Complex formulations drying on complex substrates
Morcillo Pérez, Carmen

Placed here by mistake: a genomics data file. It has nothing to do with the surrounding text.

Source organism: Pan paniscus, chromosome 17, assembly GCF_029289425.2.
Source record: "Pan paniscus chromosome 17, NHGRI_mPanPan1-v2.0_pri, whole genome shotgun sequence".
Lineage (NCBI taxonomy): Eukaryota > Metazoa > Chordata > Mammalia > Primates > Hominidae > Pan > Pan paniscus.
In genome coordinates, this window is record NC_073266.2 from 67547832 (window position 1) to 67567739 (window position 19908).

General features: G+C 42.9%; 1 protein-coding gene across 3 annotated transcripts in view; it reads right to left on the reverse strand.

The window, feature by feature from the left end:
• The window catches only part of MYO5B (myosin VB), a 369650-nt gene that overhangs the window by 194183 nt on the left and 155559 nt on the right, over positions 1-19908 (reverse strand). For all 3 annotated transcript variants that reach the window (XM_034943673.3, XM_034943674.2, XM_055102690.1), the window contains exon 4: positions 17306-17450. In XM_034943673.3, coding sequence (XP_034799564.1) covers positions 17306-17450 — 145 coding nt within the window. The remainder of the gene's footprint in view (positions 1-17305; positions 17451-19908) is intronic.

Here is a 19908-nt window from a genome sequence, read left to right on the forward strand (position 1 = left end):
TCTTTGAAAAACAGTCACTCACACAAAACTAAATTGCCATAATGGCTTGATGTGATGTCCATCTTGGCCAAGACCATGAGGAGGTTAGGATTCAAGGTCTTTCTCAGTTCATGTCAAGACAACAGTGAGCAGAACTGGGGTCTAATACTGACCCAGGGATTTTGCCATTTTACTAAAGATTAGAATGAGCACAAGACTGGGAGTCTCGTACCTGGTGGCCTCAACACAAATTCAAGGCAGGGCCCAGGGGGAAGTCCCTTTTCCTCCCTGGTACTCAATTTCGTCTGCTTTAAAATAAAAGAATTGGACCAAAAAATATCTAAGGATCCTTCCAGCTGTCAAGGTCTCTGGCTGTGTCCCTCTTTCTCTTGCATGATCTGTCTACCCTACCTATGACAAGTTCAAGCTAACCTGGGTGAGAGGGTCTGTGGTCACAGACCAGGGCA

Prediction and control over particle deposit patterns obtained from sessile droplet evaporation are essential for many industrial practices such as printing, forensics and crop-care. For the latter, and particularly in the case of agrochemicals drying on plant leaves, the spread of the deposit can impact the uptake of the active ingredient by the leaf. Hence, deposit pattern control is a crucial step for achieving high performance pesticides. Numerous formulations have been studied in order to understand how the different components affect the final dried deposit; yet the testing substrates are generally far from those used in real applications. Therefore, a key challenge resides in understanding how different surfaces affect the drying of a particle-laden droplet and the final distribution of the particles after evaporation. To address this challenge, a staggered approach is followed in this work. First, the sole influence of the substrate’s wettability is studied, via hydrophobisation of flat glass slides. Second, surface roughness is introduced, and the results compared to those from a flat substrate with the same surface chemistry. Then, the effect of certain additives, in this case sodium chloride salt, is compared to that of the addition of surface roughness. Finally, the knowledge gained is implemented into a real-life leaf model with the aim of creating a crop-care tailored prototype. The main results found are first that the coffee-ring effect decreases with decreasing wettability on flat surfaces. This is explained to be as a consequence of a change in direction of the particle flow inside the droplet. It is speculated that this finding could be derived from geometrical constraints that could lower the rate of evaporation at the triple phase contact line compared to the apex of the droplet. Second, for the rough substrates this correlation is maintained when compared to a flat substrate. An increase in the roughness causes a decrease in the wettability and a subsequent decrease in the coffee-ring effect. Third, an increase of the ionic strength of the solution, which is known to induce a uniform deposit was also found to increase the wettability. However, it was found that certain salt concentrations had no added effect on rough substrates, thus this effect is hindered by the roughness. Finally, no significant differences were observed between the behaviour of real and polydimethylsiloxane copies of leaves, meaning that freshly cut leaves could potentially be substituted by more durable and easier to make copies. A large array of applications are based on the evaporation of sessile droplets. As such, and on the basis of the results obtained, it is concluded that the substrate plays an essential role and should not be overlooked during formulation design.